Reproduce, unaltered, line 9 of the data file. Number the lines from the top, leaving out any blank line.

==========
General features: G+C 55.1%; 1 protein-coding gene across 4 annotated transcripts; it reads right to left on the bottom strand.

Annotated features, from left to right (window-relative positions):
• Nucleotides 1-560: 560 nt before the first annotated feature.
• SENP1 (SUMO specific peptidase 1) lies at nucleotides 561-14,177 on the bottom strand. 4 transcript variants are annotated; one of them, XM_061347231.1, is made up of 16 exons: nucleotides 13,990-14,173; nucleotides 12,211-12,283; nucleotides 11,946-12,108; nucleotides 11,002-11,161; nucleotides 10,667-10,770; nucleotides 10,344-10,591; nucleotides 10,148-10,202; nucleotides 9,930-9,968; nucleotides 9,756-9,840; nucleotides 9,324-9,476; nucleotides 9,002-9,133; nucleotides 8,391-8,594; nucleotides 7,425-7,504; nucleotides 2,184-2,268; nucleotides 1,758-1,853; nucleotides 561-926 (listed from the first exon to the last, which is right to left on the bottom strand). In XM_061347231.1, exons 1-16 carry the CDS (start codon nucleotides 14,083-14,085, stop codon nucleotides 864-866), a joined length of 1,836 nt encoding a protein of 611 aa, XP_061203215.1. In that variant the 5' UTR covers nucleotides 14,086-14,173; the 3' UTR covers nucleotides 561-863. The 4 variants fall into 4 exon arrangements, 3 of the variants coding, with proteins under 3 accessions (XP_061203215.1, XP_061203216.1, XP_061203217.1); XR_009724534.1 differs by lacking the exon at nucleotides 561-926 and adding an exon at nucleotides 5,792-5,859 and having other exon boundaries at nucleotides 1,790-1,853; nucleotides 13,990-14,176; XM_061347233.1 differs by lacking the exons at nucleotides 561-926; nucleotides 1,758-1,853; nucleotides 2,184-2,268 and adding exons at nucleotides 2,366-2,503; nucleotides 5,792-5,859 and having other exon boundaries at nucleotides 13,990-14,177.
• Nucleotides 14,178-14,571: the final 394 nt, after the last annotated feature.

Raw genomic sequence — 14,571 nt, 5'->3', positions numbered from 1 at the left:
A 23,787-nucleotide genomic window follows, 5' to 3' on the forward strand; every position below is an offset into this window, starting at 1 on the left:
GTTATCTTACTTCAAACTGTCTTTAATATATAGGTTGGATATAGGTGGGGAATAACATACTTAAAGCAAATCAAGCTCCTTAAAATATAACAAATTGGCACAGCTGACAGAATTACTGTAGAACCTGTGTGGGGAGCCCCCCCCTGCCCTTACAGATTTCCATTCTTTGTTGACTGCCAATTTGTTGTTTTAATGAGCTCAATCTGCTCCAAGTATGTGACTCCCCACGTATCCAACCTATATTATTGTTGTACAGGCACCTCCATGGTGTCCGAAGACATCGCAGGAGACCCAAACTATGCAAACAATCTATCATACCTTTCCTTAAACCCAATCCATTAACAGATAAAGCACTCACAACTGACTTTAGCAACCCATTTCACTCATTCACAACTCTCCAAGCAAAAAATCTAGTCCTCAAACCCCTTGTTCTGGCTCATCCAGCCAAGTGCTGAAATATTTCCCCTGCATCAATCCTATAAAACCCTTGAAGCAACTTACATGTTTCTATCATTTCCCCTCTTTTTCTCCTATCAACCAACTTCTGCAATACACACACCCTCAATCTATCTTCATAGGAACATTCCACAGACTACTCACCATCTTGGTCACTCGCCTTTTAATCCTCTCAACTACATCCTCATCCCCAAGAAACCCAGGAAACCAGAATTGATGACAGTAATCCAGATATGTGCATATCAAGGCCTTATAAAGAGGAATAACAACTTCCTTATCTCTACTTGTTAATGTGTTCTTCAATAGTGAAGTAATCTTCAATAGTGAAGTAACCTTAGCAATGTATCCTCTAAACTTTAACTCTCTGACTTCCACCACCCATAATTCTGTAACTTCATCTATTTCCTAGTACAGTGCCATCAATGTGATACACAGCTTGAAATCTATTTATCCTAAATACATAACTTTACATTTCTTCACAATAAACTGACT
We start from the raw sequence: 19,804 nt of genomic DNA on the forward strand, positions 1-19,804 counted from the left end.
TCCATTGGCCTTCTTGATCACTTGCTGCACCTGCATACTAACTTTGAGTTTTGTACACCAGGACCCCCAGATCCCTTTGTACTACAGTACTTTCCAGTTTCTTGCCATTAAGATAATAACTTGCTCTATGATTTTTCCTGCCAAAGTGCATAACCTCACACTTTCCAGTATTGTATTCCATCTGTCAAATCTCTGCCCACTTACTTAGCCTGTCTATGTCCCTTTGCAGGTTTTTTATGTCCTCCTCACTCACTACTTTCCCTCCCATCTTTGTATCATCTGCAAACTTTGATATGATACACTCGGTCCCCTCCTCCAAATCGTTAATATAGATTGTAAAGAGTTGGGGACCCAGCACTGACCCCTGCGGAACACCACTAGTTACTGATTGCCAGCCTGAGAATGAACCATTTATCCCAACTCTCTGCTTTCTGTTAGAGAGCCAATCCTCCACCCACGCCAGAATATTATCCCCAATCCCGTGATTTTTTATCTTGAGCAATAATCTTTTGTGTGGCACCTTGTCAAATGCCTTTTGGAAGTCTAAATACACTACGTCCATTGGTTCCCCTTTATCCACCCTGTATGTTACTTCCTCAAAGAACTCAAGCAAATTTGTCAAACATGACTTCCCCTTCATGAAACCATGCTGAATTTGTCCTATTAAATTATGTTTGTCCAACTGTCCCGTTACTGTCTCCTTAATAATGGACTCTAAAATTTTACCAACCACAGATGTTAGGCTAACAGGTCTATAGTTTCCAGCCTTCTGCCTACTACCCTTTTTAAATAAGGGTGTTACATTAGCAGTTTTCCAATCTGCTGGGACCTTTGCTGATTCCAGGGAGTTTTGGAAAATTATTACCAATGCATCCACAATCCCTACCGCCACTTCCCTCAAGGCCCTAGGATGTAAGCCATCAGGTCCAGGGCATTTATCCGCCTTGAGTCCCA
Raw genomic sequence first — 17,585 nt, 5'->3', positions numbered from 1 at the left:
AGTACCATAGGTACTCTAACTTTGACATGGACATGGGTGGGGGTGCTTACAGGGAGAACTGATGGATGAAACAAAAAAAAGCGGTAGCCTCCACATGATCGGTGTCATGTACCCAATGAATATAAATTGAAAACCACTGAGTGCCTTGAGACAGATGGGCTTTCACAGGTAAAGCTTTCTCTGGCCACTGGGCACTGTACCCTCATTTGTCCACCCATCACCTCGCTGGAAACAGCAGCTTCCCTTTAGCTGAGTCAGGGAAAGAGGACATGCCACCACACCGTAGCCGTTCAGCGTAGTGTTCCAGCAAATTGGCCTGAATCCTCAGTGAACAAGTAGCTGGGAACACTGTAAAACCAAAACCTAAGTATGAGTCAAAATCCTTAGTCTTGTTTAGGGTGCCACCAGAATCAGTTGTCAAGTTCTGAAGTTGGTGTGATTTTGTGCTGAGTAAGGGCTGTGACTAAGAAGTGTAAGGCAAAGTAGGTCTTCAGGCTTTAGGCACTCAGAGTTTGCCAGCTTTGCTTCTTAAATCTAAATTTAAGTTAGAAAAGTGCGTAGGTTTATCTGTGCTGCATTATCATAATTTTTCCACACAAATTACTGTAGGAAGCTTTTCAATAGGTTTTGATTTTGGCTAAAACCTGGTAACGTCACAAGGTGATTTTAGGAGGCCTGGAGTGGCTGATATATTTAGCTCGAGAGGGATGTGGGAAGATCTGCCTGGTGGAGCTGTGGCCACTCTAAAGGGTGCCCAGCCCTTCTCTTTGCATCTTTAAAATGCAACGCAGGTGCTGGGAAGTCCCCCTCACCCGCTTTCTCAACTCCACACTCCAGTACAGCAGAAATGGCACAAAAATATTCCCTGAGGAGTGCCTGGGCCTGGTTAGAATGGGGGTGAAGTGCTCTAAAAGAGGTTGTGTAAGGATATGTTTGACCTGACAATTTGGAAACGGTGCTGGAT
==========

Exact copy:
We start from the raw sequence: 19,804 nt of genomic DNA on the forward strand, positions 1-19,804 counted from the left end.